Friday, May 19, 2006

Periodicals for eggheads

I preface this post with a comment on the blog Gay Species ( The title does not do this site justice. Thoughtfully and comprehensively, the writer, Mr. Heersink, comments on a great range of subjects. The Gay Species is a whole university in itself. I would consider the Gay Species the twin of my blog (so to speak), except that it far supasses mine in coverage and geniality. As many have noted, I tend to go for the jugular, which has turned off no end of possible allies. "Molti nemici, molto onore," many enemies, much honor, goes the Italian proverb. All in all, I don't recommend this strategy (says he, finger in anybody's eye who gets near). Well, no use crying over spilt venom.

At all events the following thoughts reflect a question recently raised in the columns of the Gay Species. In this age of transition, what intellectual periodicals should one read?

As a teenager in LA I started reading one that is now (deservedly) defunct. That was The Saturday Review of Literature. That weekly was a classic case of dumbing down to reach a broader audience. I do remember encountering a fascinating piece by Denis de Rougemont on the "invention of romantic love," which he dated to the 12th century. While I have become convinced that this pinpointing is mistaken, the article opened my eyes to the possibility of the history of ideas, an approach which (later guided by the incomparable Arthur Lovejoy) I have pursued ever since. However, Norman Cousins (the editor of SRL) tried to turn it into a liberal political rag. This approach has been adopted more successfully by The New York Review of Books (sic), but I still think that it is a mistake. A literary review should do the best it can--as a literary review. (I put "sic" in the sentence above, because the NY Review actually reviews very few books.)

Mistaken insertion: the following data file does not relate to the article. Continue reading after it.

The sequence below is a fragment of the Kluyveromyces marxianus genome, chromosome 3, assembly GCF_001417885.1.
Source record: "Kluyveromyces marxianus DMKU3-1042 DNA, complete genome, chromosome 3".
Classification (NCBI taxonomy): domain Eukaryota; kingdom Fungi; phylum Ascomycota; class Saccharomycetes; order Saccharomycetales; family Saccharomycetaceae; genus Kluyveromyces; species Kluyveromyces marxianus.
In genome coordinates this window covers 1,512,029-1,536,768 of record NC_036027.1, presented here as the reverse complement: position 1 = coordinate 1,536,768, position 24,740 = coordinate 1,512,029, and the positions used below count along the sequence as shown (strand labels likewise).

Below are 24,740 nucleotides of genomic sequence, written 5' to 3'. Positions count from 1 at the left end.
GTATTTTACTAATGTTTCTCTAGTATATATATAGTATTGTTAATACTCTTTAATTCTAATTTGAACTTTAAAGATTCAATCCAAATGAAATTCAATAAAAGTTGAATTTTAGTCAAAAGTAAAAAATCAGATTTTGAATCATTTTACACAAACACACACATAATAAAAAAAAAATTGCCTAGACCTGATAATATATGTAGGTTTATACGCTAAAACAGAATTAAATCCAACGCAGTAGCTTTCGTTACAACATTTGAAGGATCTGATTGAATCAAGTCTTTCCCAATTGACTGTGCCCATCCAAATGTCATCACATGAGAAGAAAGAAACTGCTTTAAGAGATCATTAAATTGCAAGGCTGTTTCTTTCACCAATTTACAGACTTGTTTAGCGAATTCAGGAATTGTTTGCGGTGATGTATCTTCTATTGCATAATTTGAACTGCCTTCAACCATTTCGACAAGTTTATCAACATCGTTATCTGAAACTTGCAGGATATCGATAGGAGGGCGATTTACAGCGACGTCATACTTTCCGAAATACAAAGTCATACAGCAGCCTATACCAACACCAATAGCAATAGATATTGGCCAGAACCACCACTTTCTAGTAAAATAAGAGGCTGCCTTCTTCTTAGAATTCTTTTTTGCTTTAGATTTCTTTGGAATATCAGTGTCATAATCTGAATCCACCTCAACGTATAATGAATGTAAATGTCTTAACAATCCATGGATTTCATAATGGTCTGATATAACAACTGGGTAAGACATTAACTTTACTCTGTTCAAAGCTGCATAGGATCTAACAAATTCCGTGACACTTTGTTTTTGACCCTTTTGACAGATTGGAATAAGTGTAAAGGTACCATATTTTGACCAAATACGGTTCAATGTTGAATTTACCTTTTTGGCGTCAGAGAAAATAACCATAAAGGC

Anyway a half century ago I moved from the sticks (as Southern Cal. then was), to the Apple--as it was and is: sometimes nourishing, sometimes rotten. We still are afflicted with a number of worms, one them being, I think, the refusal to accept that this country has a two-party system. Not that I retain any affection for the Republicans, but knee-jerkism has its limits. I remember that after the November election in 2004, the streets were deserted. People were stunned. To adapt Pauline Kael (only slightly): "How could Bush have won? No one I know voted for him."

Anyway, not long after I arrived in the Gotham in 1956, I noticed that there were two types of intellectuals. The first type were well dressed individuals living in comfortable pads on the Upper East Side, the silk-stocking district. Their elegant coffee-tables almost invariably displayed the latest issue of The New Yorker. The other type of intellectual sported The Village Voice on their coffee tables, which were probably recycled packing cases or old doors lying flat and set up on legs--so much more chic, you know. I never met anyone who would admit to reading both.